In response, legislators introduced a bill to double the Prosecution Fee. After it failed in the House, an identical bill – SB 1610 – was introduced and quickly passed late in the session. It is expected to raise another $2.2 million for the District Attorneys Revolving Fund.

HB 3220, also approved in 2016, increased civil fees on divorce, custody, alimony, and other proceedings from $143 to $183 and added a surcharge of 15 percent of fees collected for other agencies to cover collection expenses. Together they are projected to add $11.2 million to the District Court Revolving Fund. Rep. Chris Kannady explained during a committee hearing on the bill:

“Over the past few years, the [District] Courts have been about $10 million short in funding. The way we’ve been able to fix that problem is take money out of the IT fund [i.e., Oklahoma Court Information System Revolving Fund]. The bottom line is that that money isn’t there anymore. . . . We have to find another way to fund the court without going in and dipping into General Revenue. And this is a fix.”

These examples show how as General Revenues available for appropriations have declined, the Legislature has turned to raising court fees to fund critical functions of government.

Specific needs

In addition to raising fees to supplement revenue to core functions of government, the Legislature has created new court fees as they seek to solve public problems that arise. The Trauma Care Assistance Revolving Fund provides an example. The fund was created in 1999 to reimburse health providers for uncompensated costs from trauma care; it distributed $2 million to $4 million each year from FY 2001 to FY 2005. This level of funding proved to be insufficient. In November 2003, the state’s only Level 1 trauma unit, housed at the OU Medical Center, announced it had lost $9 million in three years and could only continue to operate if compensation for uninsured and underinsured patients significantly increased.13

In response, Governor Brad Henry proposed and the Legislature passed a package of bills in the 2004 legislative session that added several revenue streams to the Trauma Care Fund. These included a $200 fee for failure to maintain motor vehicle insurance, $100 for drug offenses, $100 for open container offenses, $100 for driving under the influence, and $10 for other misdemeanor cases, which together were expected to raise over $14 million per year. Another bill sent a tobacco tax increase to voters, which was expected to raise another $17 million for the Trauma Care Fund.14 The plan significantly increased collections, allowing the Trauma Care Fund to distribute $15.5 million in FY 2007, nearly four times greater than its level in FY 2005.15 However, the initial revenue estimates were overly optimistic. In FY 2008, the cigarette tax provided $10.5 million rather than the $17 million projected. The additional court fees raised $8.7 million, far short of the $14 million projected.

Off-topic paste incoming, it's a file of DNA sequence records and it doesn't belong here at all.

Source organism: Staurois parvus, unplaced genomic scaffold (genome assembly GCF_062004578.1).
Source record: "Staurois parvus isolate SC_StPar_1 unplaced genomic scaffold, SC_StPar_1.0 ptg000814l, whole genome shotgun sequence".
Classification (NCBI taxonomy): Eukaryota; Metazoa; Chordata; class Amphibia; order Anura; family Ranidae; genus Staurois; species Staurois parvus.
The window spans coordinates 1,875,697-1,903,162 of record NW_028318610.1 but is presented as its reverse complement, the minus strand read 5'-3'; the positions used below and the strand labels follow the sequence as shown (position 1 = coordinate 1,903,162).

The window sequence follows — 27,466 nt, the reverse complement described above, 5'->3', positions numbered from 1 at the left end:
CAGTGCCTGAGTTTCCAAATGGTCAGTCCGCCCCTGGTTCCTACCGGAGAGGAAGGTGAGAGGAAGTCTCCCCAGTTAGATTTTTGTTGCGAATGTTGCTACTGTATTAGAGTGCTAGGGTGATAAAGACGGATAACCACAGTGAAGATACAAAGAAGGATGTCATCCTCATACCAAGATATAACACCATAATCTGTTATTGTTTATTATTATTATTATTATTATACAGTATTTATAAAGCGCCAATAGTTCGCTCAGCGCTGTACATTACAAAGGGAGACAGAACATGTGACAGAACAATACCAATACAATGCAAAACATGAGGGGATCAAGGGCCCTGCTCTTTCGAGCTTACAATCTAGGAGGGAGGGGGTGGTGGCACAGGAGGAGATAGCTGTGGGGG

While legislators scrambled to raise money through fees, they also cut taxes that could have provided the funding needed. Most notably, they passed HB 2660, which placed State Question 713 on the 2004 general election ballot. SQ 713 raised the tobacco tax, but also made permanent a previous cut to the highest individual income tax rate to 6.65 percent and exempted some capital gains from income tax. This was the first of several income tax cuts that eventually lowered the top rate to 5 percent in 2016. Combined, these income tax cuts since 2004 have reduced state revenues by over $1 billion every year.16

These decisions by Oklahoma lawmakers have directly resulted in a shift to reliance on court fees rather than broad-based taxes to fund critical functions of government. In a final twist, the Legislature moved $5 million from the Trauma Fund17 to the General Revenue Fund in 2014 as lawmakers sought to cover a $188 million budget shortfall.18 Over the course of ten years, lawmakers deeply cut general revenues through income tax cuts, raised much smaller amounts for specific purposes through fees, then diverted those smaller amounts back to general revenues to patch major budget shortfalls.

Court fund collections from criminal cases remained flat between 2003 and 2015

When Legislators have added civil and criminal court fees, they have done so with the intention of raising revenue. But District Court financial records provide evidence that criminal court fees, which are charged to defendants after their case is resolved, have not raised new revenues, while civil fee collections have doubled. If this is the case, any new fee on criminal cases is likely to change the distribution of collections among the courts and the various agencies that revenue is directed to, but unlikely to increase overall collections.

Although the picture is incomplete without more comprehensive data, reports obtained from the Administrative Office of the Courts (AOC) reveal clear trends in collections. Each District Court is required to submit a Court Fund Quarterly Report that details expenses and collections for that period. The AOC generously provided a sample of these reports for our analysis, covering 9 counties for Fiscal Years 2000, 2003, 2006, 2009, 2012, and 2015; annual data is provided in Appendix II. Starting in 2003, the reports include a breakdown of collections received from 17 categories of court filings, including misdemeanor, felony, traffic, civil, and various others including small claims and probate cases.